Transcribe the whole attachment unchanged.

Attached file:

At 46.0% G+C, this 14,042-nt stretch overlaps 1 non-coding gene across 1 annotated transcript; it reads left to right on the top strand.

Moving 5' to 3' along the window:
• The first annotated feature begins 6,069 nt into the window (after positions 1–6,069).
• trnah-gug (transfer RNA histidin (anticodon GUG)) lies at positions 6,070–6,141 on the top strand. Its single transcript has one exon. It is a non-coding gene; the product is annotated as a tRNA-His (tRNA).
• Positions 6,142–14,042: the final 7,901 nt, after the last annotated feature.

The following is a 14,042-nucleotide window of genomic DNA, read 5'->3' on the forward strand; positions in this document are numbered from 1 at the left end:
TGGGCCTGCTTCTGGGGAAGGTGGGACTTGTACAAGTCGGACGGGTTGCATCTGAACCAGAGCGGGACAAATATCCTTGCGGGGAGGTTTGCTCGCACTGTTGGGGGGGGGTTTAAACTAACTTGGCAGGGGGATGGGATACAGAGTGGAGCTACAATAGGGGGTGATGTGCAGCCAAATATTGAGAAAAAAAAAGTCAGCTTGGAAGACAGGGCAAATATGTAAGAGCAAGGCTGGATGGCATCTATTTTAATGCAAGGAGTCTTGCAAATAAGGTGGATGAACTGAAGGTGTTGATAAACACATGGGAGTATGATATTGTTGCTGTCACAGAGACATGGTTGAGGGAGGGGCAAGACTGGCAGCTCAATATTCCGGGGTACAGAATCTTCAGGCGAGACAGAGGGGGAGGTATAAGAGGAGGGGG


At 46.0% G+C, this 14,042-nt stretch overlaps 1 non-coding gene across 1 annotated transcript; it reads left to right on the top strand.

Moving 5' to 3' along the window:
• The first annotated feature begins 6,069 nt into the window (after positions 1–6,069).
• trnah-gug (transfer RNA histidin (anticodon GUG)) lies at positions 6,070–6,141 on the top strand. Its single transcript has one exon. It is a non-coding gene; the product is annotated as a tRNA-His (tRNA).
• Positions 6,142–14,042: the final 7,901 nt, after the last annotated feature.

The following is a 14,042-nucleotide window of genomic DNA, read 5'->3' on the forward strand; positions in this document are numbered from 1 at the left end:
TGGGCCTGCTTCTGGGGAAGGTGGGACTTGTACAAGTCGGACGGGTTGCATCTGAACCAGAGCGGGACAAATATCCTTGCGGGGAGGTTTGCTCGCACTGTTGGGGGGGGGTTTAAACTAACTTGGCAGGGGGATGGGATACAGAGTGGAGCTACAATAGGGGGTGATGTGCAGCCAAATATTGAGAAAAAAAAAGTCAGCTTGGAAGACAGGGCAAATATGTAAGAGCAAGGCTGGATGGCATCTATTTTAATGCAAGGAGTCTTGCAAATAAGGTGGATGAACTGAAGGTGTTGATAAACACATGGGAGTATGATATTGTTGCTGTCACAGAGACATGGTTGAGGGAGGGGCAAGACTGGCAGCTCAATATTCCGGGGTACAGAATCTTCAGGCGAGACAGAGGGGGAGGTATAAGAGGAGGGGG